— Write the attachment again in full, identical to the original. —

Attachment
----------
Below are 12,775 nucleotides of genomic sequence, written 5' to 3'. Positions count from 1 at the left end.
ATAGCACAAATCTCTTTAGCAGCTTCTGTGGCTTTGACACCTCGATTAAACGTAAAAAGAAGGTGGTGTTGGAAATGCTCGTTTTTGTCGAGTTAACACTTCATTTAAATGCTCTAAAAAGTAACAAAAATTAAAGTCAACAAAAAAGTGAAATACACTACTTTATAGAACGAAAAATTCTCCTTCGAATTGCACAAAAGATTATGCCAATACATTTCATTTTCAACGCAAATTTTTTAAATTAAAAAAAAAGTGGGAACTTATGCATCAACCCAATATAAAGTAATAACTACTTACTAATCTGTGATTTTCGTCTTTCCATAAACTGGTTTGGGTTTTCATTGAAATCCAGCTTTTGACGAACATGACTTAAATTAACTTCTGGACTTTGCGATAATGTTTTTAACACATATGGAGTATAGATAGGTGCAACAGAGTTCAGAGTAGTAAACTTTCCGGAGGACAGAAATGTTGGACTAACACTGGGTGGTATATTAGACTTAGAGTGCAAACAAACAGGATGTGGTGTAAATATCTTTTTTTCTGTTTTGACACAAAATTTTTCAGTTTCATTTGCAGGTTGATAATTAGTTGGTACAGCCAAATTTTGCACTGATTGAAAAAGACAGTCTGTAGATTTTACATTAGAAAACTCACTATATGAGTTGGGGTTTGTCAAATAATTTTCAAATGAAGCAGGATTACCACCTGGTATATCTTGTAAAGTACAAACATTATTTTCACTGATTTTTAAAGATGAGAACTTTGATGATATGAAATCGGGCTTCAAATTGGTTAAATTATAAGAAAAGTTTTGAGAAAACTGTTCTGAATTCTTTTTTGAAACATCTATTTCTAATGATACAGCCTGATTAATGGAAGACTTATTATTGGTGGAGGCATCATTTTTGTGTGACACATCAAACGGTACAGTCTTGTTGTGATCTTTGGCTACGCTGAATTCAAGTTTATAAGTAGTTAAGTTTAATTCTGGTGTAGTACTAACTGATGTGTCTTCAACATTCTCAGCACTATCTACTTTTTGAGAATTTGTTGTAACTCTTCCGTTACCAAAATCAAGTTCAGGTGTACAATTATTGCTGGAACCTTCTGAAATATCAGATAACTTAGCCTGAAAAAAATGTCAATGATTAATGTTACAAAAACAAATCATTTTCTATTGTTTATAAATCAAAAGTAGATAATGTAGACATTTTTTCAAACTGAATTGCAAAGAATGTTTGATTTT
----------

Below are 12,775 nucleotides of genomic sequence, written 5' to 3'. Positions count from 1 at the left end.
ATAGCACAAATCTCTTTAGCAGCTTCTGTGGCTTTGACACCTCGATTAAACGTAAAAAGAAGGTGGTGTTGGAAATGCTCGTTTTTGTCGAGTTAACACTTCATTTAAATGCTCTAAAAAGTAACAAAAATTAAAGTCAACAAAAAAGTGAAATACACTACTTTATAGAACGAAAAATTCTCCTTCGAATTGCACAAAAGATTATGCCAATACATTTCATTTTCAACGCAAATTTTTTAAATTAAAAAAAAAGTGGGAACTTATGCATCAACCCAATATAAAGTAATAACTACTTACTAATCTGTGATTTTCGTCTTTCCATAAACTGGTTTGGGTTTTCATTGAAATCCAGCTTTTGACGAACATGACTTAAATTAACTTCTGGACTTTGCGATAATGTTTTTAACACATATGGAGTATAGATAGGTGCAACAGAGTTCAGAGTAGTAAACTTTCCGGAGGACAGAAATGTTGGACTAACACTGGGTGGTATATTAGACTTAGAGTGCAAACAAACAGGATGTGGTGTAAATATCTTTTTTTCTGTTTTGACACAAAATTTTTCAGTTTCATTTGCAGGTTGATAATTAGTTGGTACAGCCAAATTTTGCACTGATTGAAAAAGACAGTCTGTAGATTTTACATTAGAAAACTCACTATATGAGTTGGGGTTTGTCAAATAATTTTCAAATGAAGCAGGATTACCACCTGGTATATCTTGTAAAGTACAAACATTATTTTCACTGATTTTTAAAGATGAGAACTTTGATGATATGAAATCGGGCTTCAAATTGGTTAAATTATAAGAAAAGTTTTGAGAAAACTGTTCTGAATTCTTTTTTGAAACATCTATTTCTAATGATACAGCCTGATTAATGGAAGACTTATTATTGGTGGAGGCATCATTTTTGTGTGACACATCAAACGGTACAGTCTTGTTGTGATCTTTGGCTACGCTGAATTCAAGTTTATAAGTAGTTAAGTTTAATTCTGGTGTAGTACTAACTGATGTGTCTTCAACATTCTCAGCACTATCTACTTTTTGAGAATTTGTTGTAACTCTTCCGTTACCAAAATCAAGTTCAGGTGTACAATTATTGCTGGAACCTTCTGAAATATCAGATAACTTAGCCTGAAAAAAATGTCAATGATTAATGTTACAAAAACAAATCATTTTCTATTGTTTATAAATCAAAAGTAGATAATGTAGACATTTTTTCAAACTGAATTGCAAAGAATGTTTGATTTT